PTSD has become a common topic of discussion recently. The word trauma is thrown around regularly, often with different definitions being assumed. The following will explore a few fundamental things you should know about PTSD if you or someone you know has experienced a traumatic event or is showing symptoms or has been diagnosed with PTSD.
What Is PTSD?
PTSD stands for post-traumatic stress disorder. It is a condition that tends to be triggered by a terrifying event. Both experiencing an event and witnessing it can produce PTSD. Common symptoms include flashbacks, severe anxiety, nightmares, and repeated, invasive thoughts about the event. It is worth noting that these symptoms are common following traumatic events. Many people feel these things and then fully recover from the traumatic event. PTSD is only discussed or diagnosed if these symptoms are long-lasting.
PTSD has a wide variety of treatment options that have been proven effective. Of course, every person is different and so will respond to treatments differently. Therapy is one of the most common forms of PTSD treatment. There are usually three main goals of PTSD-focused therapy: improving the experience of symptoms, learning to cope or deal with your symptoms, and restoring your sense of capability. Cognitive behavioral therapy is one of the most common forms of PTSD therapy, but there are many other options.
Prolonged exposure therapy is another common option. The treatment will first teach you breathing and anxiety management techniques before supporting you as you approach the things you’ve been avoiding. If, for instance, driving is terrifying after a particular event, you might first try to think about a car. Your next session might involve you looking at a photograph or drawing of a car. Then you might walk into the parking lot. Then you might touch a car. Then you might sit in a still car. Slowly bringing things back into your life in a safe way while employing anxiety-management techniques can help you get back some of the things you’ve given up as a result of your PTSD.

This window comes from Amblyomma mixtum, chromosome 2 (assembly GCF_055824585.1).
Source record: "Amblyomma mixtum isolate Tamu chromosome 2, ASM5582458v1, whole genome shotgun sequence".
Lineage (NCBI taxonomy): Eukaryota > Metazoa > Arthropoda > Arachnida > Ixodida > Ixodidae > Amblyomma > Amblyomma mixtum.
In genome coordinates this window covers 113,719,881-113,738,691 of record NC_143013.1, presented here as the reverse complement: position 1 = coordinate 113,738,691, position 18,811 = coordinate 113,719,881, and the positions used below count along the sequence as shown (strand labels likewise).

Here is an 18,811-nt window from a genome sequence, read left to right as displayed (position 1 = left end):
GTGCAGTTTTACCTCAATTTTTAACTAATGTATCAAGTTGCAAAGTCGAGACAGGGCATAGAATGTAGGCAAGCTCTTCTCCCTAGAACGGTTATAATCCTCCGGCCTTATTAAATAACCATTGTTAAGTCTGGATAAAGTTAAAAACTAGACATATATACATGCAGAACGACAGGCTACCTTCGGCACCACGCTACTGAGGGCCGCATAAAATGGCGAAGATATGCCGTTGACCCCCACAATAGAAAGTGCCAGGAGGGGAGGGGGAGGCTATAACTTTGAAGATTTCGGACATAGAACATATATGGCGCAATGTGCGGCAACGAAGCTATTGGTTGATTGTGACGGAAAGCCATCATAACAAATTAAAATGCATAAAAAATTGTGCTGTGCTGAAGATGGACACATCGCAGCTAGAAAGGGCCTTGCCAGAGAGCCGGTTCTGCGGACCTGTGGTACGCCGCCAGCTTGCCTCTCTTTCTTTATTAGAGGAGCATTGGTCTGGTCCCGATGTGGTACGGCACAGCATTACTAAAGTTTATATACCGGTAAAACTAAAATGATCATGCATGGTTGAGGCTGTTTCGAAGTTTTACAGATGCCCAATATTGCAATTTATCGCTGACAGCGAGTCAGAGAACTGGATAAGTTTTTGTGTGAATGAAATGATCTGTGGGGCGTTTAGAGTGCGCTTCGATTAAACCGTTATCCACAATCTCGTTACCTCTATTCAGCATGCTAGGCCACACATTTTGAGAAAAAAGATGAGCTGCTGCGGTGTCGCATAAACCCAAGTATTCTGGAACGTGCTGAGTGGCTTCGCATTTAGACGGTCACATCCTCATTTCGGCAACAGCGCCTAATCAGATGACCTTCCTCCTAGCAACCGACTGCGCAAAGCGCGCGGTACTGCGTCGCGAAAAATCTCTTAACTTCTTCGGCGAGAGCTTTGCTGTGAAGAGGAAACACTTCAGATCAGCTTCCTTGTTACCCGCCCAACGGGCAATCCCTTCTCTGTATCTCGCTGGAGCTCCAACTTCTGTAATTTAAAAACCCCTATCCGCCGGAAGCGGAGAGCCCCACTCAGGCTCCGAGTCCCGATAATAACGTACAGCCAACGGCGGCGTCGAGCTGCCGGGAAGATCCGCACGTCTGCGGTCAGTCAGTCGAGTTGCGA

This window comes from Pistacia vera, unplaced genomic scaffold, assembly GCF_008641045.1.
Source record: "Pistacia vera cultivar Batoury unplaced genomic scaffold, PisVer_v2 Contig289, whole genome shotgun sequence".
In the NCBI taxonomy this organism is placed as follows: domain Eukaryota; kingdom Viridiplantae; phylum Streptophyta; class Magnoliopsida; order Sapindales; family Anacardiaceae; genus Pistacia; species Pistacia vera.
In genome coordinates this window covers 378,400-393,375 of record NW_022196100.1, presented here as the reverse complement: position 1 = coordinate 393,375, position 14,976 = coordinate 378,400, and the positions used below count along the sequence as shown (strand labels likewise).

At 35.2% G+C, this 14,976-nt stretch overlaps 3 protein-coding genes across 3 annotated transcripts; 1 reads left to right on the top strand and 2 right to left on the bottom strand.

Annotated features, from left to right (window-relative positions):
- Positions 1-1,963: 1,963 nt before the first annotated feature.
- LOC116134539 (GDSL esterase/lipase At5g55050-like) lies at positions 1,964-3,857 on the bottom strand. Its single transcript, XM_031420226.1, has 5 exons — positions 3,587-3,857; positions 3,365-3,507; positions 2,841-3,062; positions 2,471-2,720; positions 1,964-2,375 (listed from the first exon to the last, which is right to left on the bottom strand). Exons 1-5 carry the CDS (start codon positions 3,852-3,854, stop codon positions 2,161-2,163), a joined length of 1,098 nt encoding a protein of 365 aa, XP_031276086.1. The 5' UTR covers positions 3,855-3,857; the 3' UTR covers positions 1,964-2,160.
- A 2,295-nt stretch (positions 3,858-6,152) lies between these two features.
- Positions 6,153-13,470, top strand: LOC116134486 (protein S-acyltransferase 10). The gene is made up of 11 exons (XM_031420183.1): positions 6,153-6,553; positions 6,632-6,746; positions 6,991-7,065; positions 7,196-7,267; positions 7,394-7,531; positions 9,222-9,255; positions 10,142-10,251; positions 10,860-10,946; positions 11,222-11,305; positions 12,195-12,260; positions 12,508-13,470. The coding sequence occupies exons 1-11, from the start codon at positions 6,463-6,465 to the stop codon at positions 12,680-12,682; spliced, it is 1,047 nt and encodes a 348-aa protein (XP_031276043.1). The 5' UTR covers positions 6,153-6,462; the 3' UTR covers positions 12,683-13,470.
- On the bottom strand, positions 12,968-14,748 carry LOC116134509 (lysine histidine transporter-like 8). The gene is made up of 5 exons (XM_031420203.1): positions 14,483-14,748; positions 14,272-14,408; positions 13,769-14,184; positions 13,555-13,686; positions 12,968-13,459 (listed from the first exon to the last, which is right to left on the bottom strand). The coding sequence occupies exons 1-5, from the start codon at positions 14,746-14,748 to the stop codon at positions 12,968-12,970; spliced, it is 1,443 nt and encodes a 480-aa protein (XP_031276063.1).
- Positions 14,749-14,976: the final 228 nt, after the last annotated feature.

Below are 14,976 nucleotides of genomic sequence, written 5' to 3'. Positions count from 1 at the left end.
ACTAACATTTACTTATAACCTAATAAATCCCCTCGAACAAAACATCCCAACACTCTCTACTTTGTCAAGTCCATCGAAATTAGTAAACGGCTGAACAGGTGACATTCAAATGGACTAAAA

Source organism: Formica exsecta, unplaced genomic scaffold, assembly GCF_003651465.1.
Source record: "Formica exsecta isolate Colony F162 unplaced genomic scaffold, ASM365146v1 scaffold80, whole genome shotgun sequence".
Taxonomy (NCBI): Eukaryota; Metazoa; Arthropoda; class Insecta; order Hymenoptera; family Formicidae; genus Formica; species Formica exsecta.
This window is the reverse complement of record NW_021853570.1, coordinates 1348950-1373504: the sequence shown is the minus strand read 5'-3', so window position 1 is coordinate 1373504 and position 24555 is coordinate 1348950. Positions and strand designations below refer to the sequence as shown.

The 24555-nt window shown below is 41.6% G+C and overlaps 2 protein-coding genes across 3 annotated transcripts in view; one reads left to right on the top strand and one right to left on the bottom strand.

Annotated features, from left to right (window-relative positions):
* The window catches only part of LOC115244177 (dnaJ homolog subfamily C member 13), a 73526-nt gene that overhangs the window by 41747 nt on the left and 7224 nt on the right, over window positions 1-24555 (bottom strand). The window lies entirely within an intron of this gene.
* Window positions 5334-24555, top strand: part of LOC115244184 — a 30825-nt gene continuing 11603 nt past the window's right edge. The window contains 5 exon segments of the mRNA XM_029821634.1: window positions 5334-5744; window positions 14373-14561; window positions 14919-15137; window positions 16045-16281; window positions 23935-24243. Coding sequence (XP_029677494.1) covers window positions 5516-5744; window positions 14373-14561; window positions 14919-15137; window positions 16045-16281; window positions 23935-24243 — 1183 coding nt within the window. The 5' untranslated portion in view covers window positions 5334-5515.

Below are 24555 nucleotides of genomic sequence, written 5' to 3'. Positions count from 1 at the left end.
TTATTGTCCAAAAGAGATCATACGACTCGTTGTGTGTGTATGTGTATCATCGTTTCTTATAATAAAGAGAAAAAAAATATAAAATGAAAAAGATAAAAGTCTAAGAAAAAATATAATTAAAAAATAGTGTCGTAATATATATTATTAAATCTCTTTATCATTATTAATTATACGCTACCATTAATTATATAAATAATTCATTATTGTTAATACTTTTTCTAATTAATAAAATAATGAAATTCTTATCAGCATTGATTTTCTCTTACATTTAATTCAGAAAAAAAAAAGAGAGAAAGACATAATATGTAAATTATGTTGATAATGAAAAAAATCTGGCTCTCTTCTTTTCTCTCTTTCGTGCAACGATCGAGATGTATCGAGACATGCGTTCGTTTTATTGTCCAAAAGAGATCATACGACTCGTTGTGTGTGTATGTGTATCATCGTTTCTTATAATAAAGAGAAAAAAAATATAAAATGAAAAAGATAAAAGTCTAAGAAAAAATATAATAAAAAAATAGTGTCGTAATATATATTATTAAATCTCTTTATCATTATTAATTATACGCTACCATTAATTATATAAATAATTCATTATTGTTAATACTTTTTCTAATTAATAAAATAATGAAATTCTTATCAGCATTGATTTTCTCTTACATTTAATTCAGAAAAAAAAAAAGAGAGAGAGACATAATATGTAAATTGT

Medication is also an option in some situations; while there is no medication that cures PTSD, there are some that address symptoms. A medical professional coupled with a mental health professional can help you learn about the different pharmaceutical options available and what you can expect from each. Always be sure to ask your doctor about the side effects of any medications and long-term outcomes that can occur.
The Symptoms In Detail
Symptoms of PTSD can develop within the first month that a traumatic event has occurred but can sometimes appear much later on, even years after a particular experience. Typically, PTSD symptoms are divided into four categories, but of course, symptoms vary from person to person.
- Intrusive memories. Intrusive memories can include any of the following: unwanted, recurring, and distressing memories of the event, reliving the traumatic event as if it were happening all over again, having nightmares of upsetting dreams about the event, or experiencing distress or physical reactions when things remind you of the event.
- Avoidance. Avoidance can include avoiding visiting the places, people, or activities that remind you of the event or avoiding thinking or talking about the event.
- Negative alterations in thinking or mood. Examples of this might include having negative thoughts about the world, yourself, or other people, feeling hopeless, struggling with memory (including having difficulty remembering the event), struggling to maintain close relationships, detaching or feeling detached from friends and family, feeling numb, struggling to experience positive emotions or losing interest in things you were once interested in.
- Arousal symptoms. Arousal symptoms involve a series of potential physical and emotional reactions. This might include being easily frightened or startled, having overwhelming guilt or shame, being constantly on guard, irritability, aggressive behavior, angry outbursts, difficulty concentrating, struggles with sleep, and self-destructive behavior like driving too fast with no seat belt on or using harmful substances.
People Of All Ages Can Experience PTSD
There is no age requirement for post-traumatic stress disorder. Traumatic events can happen to anyone at any age, and, therefore, so can PTSD. It is worth noting that children can have additional symptoms of PTSD. They may have nightmares that are not related to the traumatic event (of course, they can also have bad dreams that are related). They may also re-enact the event that traumatized them or elements of the event through play. This could easily be misunderstood by adults in their lives or other children. Some might consider it an indication that the child is fine as they appear to be making light of the event. Others might be horrified or uncomfortable with the idea that a child would play games involving certain concepts.
The above information should have explained some vital information about post-traumatic stress disorder. Of course, every person is different, and this means that no two instances of PTSD are exactly the same.